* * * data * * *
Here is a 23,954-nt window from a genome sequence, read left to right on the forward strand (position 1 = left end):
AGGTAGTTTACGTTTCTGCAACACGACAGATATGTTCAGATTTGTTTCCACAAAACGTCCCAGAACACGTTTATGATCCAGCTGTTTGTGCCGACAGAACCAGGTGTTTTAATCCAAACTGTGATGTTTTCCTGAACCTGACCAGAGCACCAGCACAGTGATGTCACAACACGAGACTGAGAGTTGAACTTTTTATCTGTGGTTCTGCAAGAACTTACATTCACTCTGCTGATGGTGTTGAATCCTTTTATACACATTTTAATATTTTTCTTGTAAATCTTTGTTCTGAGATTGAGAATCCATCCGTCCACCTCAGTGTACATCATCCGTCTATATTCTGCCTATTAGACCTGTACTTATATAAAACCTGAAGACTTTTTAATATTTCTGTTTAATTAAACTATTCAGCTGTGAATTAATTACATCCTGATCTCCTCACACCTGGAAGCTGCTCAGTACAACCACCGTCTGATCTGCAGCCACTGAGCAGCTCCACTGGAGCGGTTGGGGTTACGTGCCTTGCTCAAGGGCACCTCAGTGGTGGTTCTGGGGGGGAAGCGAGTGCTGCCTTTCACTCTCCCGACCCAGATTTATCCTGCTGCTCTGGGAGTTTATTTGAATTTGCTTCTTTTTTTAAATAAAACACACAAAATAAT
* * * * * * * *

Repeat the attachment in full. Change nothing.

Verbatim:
Here is a 23,954-nt window from a genome sequence, read left to right on the forward strand (position 1 = left end):
AGGTAGTTTACGTTTCTGCAACACGACAGATATGTTCAGATTTGTTTCCACAAAACGTCCCAGAACACGTTTATGATCCAGCTGTTTGTGCCGACAGAACCAGGTGTTTTAATCCAAACTGTGATGTTTTCCTGAACCTGACCAGAGCACCAGCACAGTGATGTCACAACACGAGACTGAGAGTTGAACTTTTTATCTGTGGTTCTGCAAGAACTTACATTCACTCTGCTGATGGTGTTGAATCCTTTTATACACATTTTAATATTTTTCTTGTAAATCTTTGTTCTGAGATTGAGAATCCATCCGTCCACCTCAGTGTACATCATCCGTCTATATTCTGCCTATTAGACCTGTACTTATATAAAACCTGAAGACTTTTTAATATTTCTGTTTAATTAAACTATTCAGCTGTGAATTAATTACATCCTGATCTCCTCACACCTGGAAGCTGCTCAGTACAACCACCGTCTGATCTGCAGCCACTGAGCAGCTCCACTGGAGCGGTTGGGGTTACGTGCCTTGCTCAAGGGCACCTCAGTGGTGGTTCTGGGGGGGAAGCGAGTGCTGCCTTTCACTCTCCCGACCCAGATTTATCCTGCTGCTCTGGGAGTTTATTTGAATTTGCTTCTTTTTTTAAATAAAACACACAAAATAAT